When Newcastle United soccer star Santiago Munez is offered a spot with Real Madrid, he accepts, but the move - accompanied by big money and fame - tests his ties and loyalties to family, friends and business acquaintances.
The Football Factory is more than just a study of the English obsession with football violence, its about men looking for armies to join, wars to fight and places to belong. A forgotten ... See full summary »
United is based on the true story of Manchester United's legendary "Busby Babes", the youngest side ever to win the Football League and the 1958 Munich Air Crash that claimed eight of the ... See full summary »
Santiago's father, Hernan Munez, smuggled his penniless Mexican family over the US border to seek a better, albeit modest future in L.A. Eldest son Santiago dreams of more, like native Angelinos, then joining Hernan's gardening firm. His change arrives when a British ex-pro spots him as an exceptional soccer natural and promises he can arrange a real British talent scout to check him out. Although that falls trough and dad forbids it, Santiago accepts grandma's savings to try out with English premier league club Newcastle. Despite his asthma, he gets in and befriends the freshly transferred, desperately undisciplined bad boy star scorer, party animal Gavin Harris, who becomes his bothersome house-mate, a recipe for trouble and yet each's salvation. Written by
Michael Winterbottom was the original director of the film. Production had actually begun when he left the project because the Producers demanded the script to be finished prior to commencing Principal Photography. See more »
In the story Newcastle have 3 matches left and since they're trying to qualify for a place in a European competition, logically it is the end of the season. Yet, we see that Newcastle sign Gavin Harris around the same time (so that they could win the remaining matches) which is impossible because a club can only sign a player in the summer or winter break. They can sign a player during the season but he would not be eligible to play for the new club. See more »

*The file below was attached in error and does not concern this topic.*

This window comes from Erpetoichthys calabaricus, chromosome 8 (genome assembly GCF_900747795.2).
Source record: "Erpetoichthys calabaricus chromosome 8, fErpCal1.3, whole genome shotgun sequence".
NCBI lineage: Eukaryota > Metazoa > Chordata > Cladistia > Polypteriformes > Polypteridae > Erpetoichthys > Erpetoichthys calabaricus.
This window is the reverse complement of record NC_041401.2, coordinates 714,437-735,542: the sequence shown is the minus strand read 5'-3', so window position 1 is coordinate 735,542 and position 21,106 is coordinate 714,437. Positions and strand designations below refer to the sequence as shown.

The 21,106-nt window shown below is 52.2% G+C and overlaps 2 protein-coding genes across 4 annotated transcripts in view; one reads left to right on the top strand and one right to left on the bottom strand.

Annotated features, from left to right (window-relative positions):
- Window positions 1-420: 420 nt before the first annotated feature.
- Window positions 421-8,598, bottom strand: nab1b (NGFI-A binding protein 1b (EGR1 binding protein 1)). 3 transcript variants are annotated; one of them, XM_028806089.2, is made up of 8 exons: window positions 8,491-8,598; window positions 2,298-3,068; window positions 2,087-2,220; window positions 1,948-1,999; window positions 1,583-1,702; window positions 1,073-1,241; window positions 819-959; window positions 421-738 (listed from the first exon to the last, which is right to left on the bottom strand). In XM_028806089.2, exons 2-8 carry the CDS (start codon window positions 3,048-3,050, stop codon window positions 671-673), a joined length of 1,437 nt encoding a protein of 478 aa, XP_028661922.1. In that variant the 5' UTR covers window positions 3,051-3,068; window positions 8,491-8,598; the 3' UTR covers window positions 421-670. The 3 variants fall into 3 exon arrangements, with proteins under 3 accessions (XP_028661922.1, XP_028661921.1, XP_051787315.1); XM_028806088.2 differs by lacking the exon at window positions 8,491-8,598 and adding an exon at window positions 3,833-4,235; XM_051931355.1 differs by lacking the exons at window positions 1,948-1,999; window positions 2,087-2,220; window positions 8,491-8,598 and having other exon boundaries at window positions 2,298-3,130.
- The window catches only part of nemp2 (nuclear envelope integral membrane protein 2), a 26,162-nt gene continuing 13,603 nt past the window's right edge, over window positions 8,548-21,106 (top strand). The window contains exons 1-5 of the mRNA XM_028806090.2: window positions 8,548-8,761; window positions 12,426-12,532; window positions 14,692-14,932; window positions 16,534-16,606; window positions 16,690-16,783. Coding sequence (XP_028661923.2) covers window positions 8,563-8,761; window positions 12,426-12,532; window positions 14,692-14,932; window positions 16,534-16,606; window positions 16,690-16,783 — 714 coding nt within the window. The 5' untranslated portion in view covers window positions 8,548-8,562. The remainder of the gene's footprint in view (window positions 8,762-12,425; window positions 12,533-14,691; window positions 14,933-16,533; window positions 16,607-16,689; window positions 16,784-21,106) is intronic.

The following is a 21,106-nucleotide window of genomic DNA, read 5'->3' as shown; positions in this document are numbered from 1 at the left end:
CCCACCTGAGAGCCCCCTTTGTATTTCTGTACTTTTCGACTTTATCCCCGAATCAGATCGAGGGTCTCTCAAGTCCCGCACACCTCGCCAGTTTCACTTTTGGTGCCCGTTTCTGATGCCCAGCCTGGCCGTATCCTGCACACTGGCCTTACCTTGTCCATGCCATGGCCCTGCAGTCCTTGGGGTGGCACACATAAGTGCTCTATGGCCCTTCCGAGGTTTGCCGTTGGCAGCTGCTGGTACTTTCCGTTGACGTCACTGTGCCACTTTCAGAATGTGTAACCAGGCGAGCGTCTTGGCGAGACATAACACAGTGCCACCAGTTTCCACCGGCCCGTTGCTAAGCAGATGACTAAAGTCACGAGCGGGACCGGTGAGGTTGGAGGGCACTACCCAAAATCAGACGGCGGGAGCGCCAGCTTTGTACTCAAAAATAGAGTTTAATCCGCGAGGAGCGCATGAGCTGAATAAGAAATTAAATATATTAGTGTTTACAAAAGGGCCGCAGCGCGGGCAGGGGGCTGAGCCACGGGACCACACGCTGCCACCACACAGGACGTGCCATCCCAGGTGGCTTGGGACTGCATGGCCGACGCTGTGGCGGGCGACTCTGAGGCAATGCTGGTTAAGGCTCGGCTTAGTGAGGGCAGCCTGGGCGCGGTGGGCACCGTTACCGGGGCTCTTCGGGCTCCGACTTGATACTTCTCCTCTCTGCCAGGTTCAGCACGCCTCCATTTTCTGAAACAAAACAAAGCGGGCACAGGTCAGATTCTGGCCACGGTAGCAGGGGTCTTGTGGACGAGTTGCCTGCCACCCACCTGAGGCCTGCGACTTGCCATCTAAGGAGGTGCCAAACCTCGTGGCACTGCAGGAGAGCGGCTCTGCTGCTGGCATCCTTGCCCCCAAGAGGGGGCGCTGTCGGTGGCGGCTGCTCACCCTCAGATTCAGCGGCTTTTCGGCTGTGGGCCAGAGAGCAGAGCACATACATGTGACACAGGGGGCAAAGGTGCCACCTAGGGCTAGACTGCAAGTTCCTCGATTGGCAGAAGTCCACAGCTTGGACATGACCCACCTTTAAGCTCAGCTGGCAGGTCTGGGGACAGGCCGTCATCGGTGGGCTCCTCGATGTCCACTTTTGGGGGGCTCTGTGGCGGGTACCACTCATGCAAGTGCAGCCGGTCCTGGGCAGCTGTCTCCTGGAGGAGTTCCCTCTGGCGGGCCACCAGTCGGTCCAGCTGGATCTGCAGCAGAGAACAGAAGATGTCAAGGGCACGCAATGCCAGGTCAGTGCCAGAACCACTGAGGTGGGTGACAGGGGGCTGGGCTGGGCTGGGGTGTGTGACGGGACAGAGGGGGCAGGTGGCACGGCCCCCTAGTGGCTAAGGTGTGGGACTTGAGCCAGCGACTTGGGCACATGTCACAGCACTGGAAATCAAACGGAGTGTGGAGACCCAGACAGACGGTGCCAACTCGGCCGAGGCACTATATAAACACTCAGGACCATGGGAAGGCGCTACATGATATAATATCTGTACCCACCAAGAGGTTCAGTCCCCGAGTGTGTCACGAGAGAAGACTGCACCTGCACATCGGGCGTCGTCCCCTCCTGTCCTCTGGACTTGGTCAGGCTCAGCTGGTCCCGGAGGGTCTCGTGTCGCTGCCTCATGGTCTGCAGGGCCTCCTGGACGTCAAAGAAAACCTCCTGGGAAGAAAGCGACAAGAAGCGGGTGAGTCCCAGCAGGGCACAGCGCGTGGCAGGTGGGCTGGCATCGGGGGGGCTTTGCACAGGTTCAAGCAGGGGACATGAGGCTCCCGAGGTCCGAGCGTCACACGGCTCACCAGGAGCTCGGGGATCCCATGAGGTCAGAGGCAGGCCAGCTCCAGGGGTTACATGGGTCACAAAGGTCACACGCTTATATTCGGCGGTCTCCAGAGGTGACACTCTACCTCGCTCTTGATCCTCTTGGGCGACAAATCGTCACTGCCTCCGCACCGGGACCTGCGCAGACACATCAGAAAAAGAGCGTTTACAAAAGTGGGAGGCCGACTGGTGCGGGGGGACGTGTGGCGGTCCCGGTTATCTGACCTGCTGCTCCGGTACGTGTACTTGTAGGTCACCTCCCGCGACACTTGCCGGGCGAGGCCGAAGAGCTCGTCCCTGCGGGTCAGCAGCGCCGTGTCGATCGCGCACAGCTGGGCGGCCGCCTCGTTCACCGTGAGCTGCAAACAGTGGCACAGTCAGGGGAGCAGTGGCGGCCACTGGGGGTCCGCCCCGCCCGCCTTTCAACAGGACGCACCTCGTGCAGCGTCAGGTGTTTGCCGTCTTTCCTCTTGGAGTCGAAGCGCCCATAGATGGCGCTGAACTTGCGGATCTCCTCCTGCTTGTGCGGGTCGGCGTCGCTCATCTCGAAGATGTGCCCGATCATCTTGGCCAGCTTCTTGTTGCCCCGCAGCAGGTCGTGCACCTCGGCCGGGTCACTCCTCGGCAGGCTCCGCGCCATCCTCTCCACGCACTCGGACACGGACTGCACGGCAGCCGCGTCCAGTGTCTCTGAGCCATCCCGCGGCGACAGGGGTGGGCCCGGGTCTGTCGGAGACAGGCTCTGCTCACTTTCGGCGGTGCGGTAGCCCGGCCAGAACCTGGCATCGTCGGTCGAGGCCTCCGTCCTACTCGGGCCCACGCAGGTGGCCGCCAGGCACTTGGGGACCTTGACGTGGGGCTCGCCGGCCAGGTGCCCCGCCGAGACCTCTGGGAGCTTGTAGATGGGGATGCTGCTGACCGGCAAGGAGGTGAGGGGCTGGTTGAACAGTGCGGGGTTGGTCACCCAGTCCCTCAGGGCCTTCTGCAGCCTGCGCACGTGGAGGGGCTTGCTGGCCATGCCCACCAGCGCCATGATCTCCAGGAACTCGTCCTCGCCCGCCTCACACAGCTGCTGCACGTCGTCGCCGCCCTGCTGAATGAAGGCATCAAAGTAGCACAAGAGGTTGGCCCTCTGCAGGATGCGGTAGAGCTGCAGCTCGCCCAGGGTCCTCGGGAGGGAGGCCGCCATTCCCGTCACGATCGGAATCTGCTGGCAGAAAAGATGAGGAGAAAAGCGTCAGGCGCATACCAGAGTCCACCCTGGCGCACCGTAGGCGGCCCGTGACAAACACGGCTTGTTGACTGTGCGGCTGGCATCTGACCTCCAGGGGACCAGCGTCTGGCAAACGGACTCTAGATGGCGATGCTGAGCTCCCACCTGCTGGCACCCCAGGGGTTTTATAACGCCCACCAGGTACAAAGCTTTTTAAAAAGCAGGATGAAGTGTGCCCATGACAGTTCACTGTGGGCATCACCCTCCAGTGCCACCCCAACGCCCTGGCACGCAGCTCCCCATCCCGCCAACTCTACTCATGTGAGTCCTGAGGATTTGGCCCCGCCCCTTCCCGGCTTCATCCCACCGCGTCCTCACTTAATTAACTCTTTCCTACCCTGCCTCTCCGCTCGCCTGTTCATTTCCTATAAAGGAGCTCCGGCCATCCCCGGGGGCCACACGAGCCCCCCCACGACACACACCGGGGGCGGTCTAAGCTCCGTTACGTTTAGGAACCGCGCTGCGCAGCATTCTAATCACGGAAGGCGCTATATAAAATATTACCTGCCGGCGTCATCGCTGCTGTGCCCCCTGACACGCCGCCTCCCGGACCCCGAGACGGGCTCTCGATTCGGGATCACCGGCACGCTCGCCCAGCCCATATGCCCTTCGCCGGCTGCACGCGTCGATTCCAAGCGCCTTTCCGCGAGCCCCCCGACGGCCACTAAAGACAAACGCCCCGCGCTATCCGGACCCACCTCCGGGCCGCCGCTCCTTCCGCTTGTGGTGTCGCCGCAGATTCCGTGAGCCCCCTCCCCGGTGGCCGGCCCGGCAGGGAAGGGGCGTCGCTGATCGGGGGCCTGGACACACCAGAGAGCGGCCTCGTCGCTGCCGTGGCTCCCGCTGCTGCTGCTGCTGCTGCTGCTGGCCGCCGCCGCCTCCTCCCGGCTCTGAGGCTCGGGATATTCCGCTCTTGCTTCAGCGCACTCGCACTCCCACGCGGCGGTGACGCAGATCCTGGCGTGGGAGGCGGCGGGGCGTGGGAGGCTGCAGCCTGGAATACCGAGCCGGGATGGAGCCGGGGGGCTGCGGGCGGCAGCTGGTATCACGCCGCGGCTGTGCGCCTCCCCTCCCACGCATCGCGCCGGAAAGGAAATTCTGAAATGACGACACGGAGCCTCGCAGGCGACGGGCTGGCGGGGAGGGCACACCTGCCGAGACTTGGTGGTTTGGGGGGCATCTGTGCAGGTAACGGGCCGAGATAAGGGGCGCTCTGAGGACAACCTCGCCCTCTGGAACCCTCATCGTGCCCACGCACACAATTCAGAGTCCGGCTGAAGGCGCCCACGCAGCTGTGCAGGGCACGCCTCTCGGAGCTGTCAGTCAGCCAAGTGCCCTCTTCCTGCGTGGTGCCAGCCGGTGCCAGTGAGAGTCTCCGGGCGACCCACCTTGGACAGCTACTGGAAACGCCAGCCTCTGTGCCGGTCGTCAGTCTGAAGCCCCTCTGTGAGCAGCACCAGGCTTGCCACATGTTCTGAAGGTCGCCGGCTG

This film is basically Rocky but with a football. It's a rags-to-riches tale of a promising Mexican youngster with nothing in life, apart from incredible footballing skills.
Some of the CGI football shots are poor, but the budget for this film was not massive, and they did what they could. The use of cameos from the likes of Shearer, Zidane, Beckham and Raul added to both the credibility and believability of the overall piece.
The film is sad and at times funny, and can be enjoyed by the whole family, including people with no interest in football. It's a story of triumph over adversity, and of people pulling together to help someone get ahead in life, by doing what they do best.
Overall, this is the best football film ever made, in my opinion. You can tell that the people who made it knew their subject matter - something that simply cannot be said for Green Street (Hooligans) which concentrated on fan violence, rather than the beautiful game.
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